“That’s not air, that’s fungicide.”
“A fungicide kills fungus. A fungus is like a tiny germ that can make a plant sick. You know how you get sick with strep throat? That’s caused by germs called bacteria. See the spots on the leaves of this flower plant? That’s probably close to what a fungus would do to the corn.”
I think that made sense to my six-year-old, but he was much more interested in watching the plane buzz past our grain bins and turn around over our machine shed!
An application of fungicide to corn promotes plant health by targeting the fungus that causes premature plant death. Gray Leaf Spot is a fungus typically seen in our no-till cropping system in Nebraska. With prior years’ crop residue as mulch in the field, it can harbor this type of fungus. Southern Rust is an airborne fungus that can cause substantial damage if not treated, although this is not a problem we see on a yearly basis.
In the past when we didn’t treat corn with a fungicide to keep the plant healthy, our yield was impacted. Besides preserving yield, better plant health allows the stalks to be stronger throughout the harvesting season. Lack of standability from fungus infestation can make harvest inefficient in terms of time and cost.
Other crop applications that may be happening by plane this time of year include foliar feed nitrogen, or treatment for insect pests if needed.
Soybeans may also benefit from fungicide, but results vary as to its cost effectiveness.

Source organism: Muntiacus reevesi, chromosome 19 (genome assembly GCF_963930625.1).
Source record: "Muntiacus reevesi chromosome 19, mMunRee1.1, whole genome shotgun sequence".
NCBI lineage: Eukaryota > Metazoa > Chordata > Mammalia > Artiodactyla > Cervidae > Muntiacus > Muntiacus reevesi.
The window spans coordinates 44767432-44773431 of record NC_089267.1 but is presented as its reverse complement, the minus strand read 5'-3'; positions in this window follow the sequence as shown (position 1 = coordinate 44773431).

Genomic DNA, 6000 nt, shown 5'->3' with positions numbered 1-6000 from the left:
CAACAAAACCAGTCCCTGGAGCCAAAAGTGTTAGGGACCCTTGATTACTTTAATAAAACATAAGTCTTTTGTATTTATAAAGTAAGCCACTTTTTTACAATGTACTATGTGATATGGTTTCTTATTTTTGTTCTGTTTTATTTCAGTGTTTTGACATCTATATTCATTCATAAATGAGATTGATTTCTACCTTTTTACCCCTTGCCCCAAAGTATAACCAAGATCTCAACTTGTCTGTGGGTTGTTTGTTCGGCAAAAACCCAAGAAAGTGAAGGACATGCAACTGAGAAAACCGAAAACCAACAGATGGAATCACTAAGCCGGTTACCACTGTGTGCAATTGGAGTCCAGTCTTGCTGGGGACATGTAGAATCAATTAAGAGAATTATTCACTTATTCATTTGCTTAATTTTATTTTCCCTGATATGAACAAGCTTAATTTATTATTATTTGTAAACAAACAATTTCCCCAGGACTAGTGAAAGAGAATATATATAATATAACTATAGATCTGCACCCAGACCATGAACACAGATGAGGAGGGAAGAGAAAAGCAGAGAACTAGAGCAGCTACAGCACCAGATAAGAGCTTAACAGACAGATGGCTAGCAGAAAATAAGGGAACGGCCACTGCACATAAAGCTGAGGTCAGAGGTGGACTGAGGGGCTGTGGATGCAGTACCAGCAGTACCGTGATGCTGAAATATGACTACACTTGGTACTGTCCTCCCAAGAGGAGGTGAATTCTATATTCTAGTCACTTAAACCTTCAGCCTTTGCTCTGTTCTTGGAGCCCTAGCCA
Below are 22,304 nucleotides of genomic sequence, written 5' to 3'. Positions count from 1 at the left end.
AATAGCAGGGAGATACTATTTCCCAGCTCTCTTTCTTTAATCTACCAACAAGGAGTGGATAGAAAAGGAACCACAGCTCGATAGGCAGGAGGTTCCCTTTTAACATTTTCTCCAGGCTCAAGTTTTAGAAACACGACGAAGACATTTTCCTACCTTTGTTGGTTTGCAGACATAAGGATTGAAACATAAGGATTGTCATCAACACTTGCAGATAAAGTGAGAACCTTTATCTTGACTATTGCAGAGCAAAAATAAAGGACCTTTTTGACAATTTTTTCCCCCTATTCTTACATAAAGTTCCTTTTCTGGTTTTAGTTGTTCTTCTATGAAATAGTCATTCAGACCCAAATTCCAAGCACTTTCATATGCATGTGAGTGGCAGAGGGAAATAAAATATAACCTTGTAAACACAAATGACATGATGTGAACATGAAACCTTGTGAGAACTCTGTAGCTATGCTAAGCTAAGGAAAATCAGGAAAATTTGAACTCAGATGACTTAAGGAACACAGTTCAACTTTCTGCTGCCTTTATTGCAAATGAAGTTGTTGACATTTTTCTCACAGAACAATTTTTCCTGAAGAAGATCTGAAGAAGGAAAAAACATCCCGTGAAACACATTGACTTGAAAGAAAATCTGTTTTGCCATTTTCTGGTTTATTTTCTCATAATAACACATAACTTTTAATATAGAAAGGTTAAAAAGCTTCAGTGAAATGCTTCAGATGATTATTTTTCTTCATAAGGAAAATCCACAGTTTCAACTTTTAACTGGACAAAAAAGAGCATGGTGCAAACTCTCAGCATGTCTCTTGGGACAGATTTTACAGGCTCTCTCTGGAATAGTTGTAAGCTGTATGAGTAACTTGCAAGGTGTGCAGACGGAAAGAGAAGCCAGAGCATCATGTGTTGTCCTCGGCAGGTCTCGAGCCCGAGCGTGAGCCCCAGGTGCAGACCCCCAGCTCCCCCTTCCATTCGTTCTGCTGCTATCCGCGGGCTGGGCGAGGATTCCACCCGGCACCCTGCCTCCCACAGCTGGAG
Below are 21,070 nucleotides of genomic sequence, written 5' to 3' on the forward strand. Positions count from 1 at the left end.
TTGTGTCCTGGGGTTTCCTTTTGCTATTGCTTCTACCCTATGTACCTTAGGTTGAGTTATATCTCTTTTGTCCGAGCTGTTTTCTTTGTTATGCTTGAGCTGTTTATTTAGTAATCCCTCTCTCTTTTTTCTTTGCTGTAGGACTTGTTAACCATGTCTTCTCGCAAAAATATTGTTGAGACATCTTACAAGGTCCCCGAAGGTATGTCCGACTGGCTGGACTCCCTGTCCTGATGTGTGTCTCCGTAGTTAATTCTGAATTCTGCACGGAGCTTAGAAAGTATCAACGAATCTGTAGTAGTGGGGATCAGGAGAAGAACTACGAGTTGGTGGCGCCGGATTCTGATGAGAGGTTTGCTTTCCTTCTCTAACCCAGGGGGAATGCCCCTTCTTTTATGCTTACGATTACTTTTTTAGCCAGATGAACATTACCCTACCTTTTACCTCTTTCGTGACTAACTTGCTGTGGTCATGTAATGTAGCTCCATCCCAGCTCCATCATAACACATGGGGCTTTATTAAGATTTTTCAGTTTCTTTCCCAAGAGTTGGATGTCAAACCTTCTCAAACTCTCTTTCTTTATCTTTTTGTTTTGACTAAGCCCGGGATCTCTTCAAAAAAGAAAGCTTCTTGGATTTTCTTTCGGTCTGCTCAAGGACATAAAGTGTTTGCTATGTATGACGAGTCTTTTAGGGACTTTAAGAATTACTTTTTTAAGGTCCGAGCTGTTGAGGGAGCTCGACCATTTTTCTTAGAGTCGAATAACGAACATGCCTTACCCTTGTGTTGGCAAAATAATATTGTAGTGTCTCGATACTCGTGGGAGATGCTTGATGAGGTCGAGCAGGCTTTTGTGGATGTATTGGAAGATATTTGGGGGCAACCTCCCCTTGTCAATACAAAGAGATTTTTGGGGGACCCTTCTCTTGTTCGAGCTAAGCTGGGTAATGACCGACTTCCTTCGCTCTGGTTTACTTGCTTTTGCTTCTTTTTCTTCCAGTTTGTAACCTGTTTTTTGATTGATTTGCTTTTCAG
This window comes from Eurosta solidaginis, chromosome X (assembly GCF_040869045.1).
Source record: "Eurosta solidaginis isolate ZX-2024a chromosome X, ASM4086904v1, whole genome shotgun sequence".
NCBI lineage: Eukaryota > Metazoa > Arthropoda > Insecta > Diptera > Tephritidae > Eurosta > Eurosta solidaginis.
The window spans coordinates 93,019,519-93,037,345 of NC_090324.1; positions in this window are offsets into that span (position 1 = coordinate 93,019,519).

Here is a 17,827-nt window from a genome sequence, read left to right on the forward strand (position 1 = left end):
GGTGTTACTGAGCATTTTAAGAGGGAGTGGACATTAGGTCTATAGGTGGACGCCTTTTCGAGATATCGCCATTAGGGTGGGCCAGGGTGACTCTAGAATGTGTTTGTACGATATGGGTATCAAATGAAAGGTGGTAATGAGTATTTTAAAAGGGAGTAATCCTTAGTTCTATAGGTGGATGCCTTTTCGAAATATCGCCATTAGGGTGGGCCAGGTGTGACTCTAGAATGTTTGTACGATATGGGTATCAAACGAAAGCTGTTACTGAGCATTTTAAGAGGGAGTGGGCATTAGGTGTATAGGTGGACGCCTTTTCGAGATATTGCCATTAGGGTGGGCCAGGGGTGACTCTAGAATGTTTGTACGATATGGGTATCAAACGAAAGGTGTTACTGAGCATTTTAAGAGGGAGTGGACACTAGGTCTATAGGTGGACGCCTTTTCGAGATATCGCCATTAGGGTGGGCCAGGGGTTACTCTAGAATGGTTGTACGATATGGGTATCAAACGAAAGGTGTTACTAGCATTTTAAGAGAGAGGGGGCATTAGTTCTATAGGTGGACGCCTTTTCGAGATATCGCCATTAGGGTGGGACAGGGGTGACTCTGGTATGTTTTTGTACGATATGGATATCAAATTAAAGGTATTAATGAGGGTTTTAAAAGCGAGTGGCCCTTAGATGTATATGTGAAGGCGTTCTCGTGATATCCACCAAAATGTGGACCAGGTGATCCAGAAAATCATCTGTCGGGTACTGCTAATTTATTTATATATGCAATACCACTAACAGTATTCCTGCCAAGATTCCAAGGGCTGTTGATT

While the innovation of flight has been around for over 100 years, it’s still impressive to me that someone had the imagination and determination to put man in the air, and put this mechanical accomplishment to practical use. This technology allows us to treat a field that otherwise would have been damaged. Most corn this time of year is so tall that no motorized spray tractor could have enough clearance to treat it.
The roar of a small airplane over the house is always, somehow, a little exciting. From our back yard that day, we continued to play with our baby kittens and watch the “air show.” (There was no wind, so drift from the spray was not a concern.) It’s always a little amazing to watch a pilot’s skillful grasp of how close the plane can be to buildings, power lines, and the ground, while being safe and in control.
I often wonder, do the pilots realize that little feet race out to the deck to catch a glimpse of them zooming over us? Can they see my boys waving up at them?
And do the pilots having as much fun flying the planes as we do watching them?